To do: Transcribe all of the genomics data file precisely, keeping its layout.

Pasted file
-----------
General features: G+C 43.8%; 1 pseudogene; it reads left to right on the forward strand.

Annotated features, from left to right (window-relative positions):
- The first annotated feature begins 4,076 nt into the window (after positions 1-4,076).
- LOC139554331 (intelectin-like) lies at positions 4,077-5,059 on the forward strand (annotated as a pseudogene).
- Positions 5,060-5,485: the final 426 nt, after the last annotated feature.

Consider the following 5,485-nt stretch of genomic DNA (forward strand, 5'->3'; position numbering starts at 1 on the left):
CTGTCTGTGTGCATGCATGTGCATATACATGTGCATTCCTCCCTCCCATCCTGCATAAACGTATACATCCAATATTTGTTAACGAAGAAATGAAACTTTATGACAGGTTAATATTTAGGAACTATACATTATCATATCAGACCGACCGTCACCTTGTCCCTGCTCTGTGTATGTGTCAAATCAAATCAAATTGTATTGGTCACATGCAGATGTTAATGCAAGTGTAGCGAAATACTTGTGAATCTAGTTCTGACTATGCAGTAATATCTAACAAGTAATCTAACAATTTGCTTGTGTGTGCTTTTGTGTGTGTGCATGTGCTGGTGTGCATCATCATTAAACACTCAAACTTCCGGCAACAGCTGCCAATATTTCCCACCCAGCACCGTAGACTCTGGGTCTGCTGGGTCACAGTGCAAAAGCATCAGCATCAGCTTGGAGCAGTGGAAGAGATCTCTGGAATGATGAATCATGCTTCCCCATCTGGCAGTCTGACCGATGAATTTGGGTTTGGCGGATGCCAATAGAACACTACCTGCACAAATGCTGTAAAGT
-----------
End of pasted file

General features: G+C 43.8%; 1 pseudogene; it reads left to right on the forward strand.

Annotated features, from left to right (window-relative positions):
- The first annotated feature begins 4,076 nt into the window (after positions 1-4,076).
- LOC139554331 (intelectin-like) lies at positions 4,077-5,059 on the forward strand (annotated as a pseudogene).
- Positions 5,060-5,485: the final 426 nt, after the last annotated feature.

Consider the following 5,485-nt stretch of genomic DNA (forward strand, 5'->3'; position numbering starts at 1 on the left):
CTGTCTGTGTGCATGCATGTGCATATACATGTGCATTCCTCCCTCCCATCCTGCATAAACGTATACATCCAATATTTGTTAACGAAGAAATGAAACTTTATGACAGGTTAATATTTAGGAACTATACATTATCATATCAGACCGACCGTCACCTTGTCCCTGCTCTGTGTATGTGTCAAATCAAATCAAATTGTATTGGTCACATGCAGATGTTAATGCAAGTGTAGCGAAATACTTGTGAATCTAGTTCTGACTATGCAGTAATATCTAACAAGTAATCTAACAATTTGCTTGTGTGTGCTTTTGTGTGTGTGCATGTGCTGGTGTGCATCATCATTAAACACTCAAACTTCCGGCAACAGCTGCCAATATTTCCCACCCAGCACCGTAGACTCTGGGTCTGCTGGGTCACAGTGCAAAAGCATCAGCATCAGCTTGGAGCAGTGGAAGAGATCTCTGGAATGATGAATCATGCTTCCCCATCTGGCAGTCTGACCGATGAATTTGGGTTTGGCGGATGCCAATAGAACACTACCTGCACAAATGCTGTAAAGT